A group of Canadian researchers are using an anti-virulence strategy to try and fight common scab in potatoes, a news release from Canadian Light Source, says on March 30.
Rod Merrill, a professor of molecular and cellular biology at the University of Guelph, led a group who used anti-virulence on the bacterium which causes common scab called Streptomyces scabies. Anti-virulence strategy is where small molecules are found or designed which slow down the tools bacteria use to colonize the host and create infection, the release notes.
Merrill and his team used the Canadian Light Source at the University of Saskatchewan to study a protein toxin produced by the Streptomyces scabies pathogen. They were able to create a 3D structure of the toxin and identify the active-site of the protein. The toxin uses its active-site to bind and cleave cellular molecules which damages the healthy host cells.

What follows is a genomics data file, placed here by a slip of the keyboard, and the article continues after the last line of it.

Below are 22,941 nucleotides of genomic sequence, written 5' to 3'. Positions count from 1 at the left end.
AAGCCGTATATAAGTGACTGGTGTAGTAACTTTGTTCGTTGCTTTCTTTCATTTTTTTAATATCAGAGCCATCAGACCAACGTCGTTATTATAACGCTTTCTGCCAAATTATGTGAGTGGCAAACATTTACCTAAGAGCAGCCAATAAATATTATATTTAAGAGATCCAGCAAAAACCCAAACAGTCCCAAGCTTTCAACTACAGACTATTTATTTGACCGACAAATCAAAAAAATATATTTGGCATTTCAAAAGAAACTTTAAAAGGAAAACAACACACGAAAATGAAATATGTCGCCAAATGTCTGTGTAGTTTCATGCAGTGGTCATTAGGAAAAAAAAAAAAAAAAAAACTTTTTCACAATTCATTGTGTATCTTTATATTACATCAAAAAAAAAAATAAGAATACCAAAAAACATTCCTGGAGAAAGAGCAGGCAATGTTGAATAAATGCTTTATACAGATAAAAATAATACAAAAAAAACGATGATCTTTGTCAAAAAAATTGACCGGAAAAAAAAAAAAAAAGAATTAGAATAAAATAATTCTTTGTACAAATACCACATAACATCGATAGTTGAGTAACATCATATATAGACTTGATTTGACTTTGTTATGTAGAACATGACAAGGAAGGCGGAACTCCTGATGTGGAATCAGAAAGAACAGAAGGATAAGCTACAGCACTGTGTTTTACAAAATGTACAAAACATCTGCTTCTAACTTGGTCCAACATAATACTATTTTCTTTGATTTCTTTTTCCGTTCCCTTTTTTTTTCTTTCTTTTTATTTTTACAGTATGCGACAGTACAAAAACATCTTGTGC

There is still further work required to show how the toxin inhibitors will work to neutralize the Streptomyces scabies pathogen. It will then needed to be tested in a field environment outside of the lab, the release says.
Merrill believes the anti-virulence strategy in the fight against bacterial infections has potential applications far beyond diseases of root vegetables, including infections in humans, the release notes.